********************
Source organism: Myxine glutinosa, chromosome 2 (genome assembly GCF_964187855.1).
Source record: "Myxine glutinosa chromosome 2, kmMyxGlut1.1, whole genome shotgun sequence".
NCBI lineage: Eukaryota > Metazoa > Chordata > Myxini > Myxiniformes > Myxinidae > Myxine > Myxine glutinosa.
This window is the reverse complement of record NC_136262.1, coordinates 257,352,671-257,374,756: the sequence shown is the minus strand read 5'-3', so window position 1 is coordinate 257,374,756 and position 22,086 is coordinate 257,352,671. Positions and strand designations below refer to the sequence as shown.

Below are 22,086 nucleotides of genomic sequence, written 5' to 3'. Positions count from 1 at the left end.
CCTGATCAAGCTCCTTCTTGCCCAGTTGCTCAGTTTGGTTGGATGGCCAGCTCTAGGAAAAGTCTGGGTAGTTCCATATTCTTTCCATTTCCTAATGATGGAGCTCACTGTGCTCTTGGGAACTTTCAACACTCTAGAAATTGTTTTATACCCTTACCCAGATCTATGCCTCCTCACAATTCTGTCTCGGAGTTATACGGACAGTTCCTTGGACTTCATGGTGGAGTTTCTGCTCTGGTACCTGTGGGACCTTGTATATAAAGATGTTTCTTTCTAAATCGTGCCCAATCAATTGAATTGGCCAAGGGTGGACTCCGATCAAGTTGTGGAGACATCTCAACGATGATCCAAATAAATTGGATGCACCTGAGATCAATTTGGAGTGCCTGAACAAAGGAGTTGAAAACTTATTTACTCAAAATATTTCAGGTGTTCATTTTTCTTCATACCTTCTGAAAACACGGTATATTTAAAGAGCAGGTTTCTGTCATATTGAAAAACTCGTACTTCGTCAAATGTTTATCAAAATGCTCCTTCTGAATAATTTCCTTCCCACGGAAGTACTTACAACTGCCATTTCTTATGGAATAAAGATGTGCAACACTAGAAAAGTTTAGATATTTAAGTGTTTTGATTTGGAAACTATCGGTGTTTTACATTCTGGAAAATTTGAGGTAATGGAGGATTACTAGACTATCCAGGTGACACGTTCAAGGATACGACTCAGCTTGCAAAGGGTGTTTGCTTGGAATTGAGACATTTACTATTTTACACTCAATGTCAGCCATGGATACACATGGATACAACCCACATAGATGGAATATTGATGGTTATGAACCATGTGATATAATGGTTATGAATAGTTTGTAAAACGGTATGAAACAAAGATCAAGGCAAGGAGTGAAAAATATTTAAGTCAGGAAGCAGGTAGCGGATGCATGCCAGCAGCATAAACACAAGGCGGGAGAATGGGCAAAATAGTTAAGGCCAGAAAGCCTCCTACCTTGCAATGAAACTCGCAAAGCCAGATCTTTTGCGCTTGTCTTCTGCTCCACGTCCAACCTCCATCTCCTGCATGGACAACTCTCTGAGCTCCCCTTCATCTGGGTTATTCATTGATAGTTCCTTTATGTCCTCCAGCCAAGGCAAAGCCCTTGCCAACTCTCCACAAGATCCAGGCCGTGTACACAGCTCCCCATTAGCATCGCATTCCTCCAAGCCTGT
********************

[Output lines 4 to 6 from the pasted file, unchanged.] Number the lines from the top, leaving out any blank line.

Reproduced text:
This window is the reverse complement of record NC_136262.1, coordinates 257,352,671-257,374,756: the sequence shown is the minus strand read 5'-3', so window position 1 is coordinate 257,374,756 and position 22,086 is coordinate 257,352,671. Positions and strand designations below refer to the sequence as shown.

Below are 22,086 nucleotides of genomic sequence, written 5' to 3'. Positions count from 1 at the left end.
CCTGATCAAGCTCCTTCTTGCCCAGTTGCTCAGTTTGGTTGGATGGCCAGCTCTAGGAAAAGTCTGGGTAGTTCCATATTCTTTCCATTTCCTAATGATGGAGCTCACTGTGCTCTTGGGAACTTTCAACACTCTAGAAATTGTTTTATACCCTTACCCAGATCTATGCCTCCTCACAATTCTGTCTCGGAGTTATACGGACAGTTCCTTGGACTTCATGGTGGAGTTTCTGCTCTGGTACCTGTGGGACCTTGTATATAAAGATGTTTCTTTCTAAATCGTGCCCAATCAATTGAATTGGCCAAGGGTGGACTCCGATCAAGTTGTGGAGACATCTCAACGATGATCCAAATAAATTGGATGCACCTGAGATCAATTTGGAGTGCCTGAACAAAGGAGTTGAAAACTTATTTACTCAAAATATTTCAGGTGTTCATTTTTCTTCATACCTTCTGAAAACACGGTATATTTAAAGAGCAGGTTTCTGTCATATTGAAAAACTCGTACTTCGTCAAATGTTTATCAAAATGCTCCTTCTGAATAATTTCCTTCCCACGGAAGTACTTACAACTGCCATTTCTTATGGAATAAAGATGTGCAACACTAGAAAAGTTTAGATATTTAAGTGTTTTGATTTGGAAACTATCGGTGTTTTACATTCTGGAAAATTTGAGGTAATGGAGGATTACTAGACTATCCAGGTGACACGTTCAAGGATACGACTCAGCTTGCAAAGGGTGTTTGCTTGGAATTGAGACATTTACTATTTTACACTCAATGTCAGCCATGGATACACATGGATACAACCCACATAGATGGAATATTGATGGTTATGAACCATGTGATATAATGGTTATGAATAGTTTGTAAAACGGTATGAAACAAAGATCAAGGCAAGGAGTGAAAAATATTTAAGTCAGGAAGCAGGTAGCGGATGCATGCCAGCAGCATAAACACAAGGCGGGAGAATGGGCAAAATAGTTAAGGCCAGAAAGCCTCCTACCTTGCAATGAAACTCGCAAAGCCAGATCTTTTGCGCTTGTCTTCTGCTCCACGTCCAACCTCCATCTCCTGCATGGACAACTCTCTGAGCTCCCCTTCATCTGGGTTATTCATTGATAGTTCCTTTATGTCCTCCAGCCAAGGCAAAGCCCTTGCCAACTCTCCACAAGATCCAGGCCGTGTACACAGCTCCCCATTAGCATCGCATTCCTCCAAGCCTGT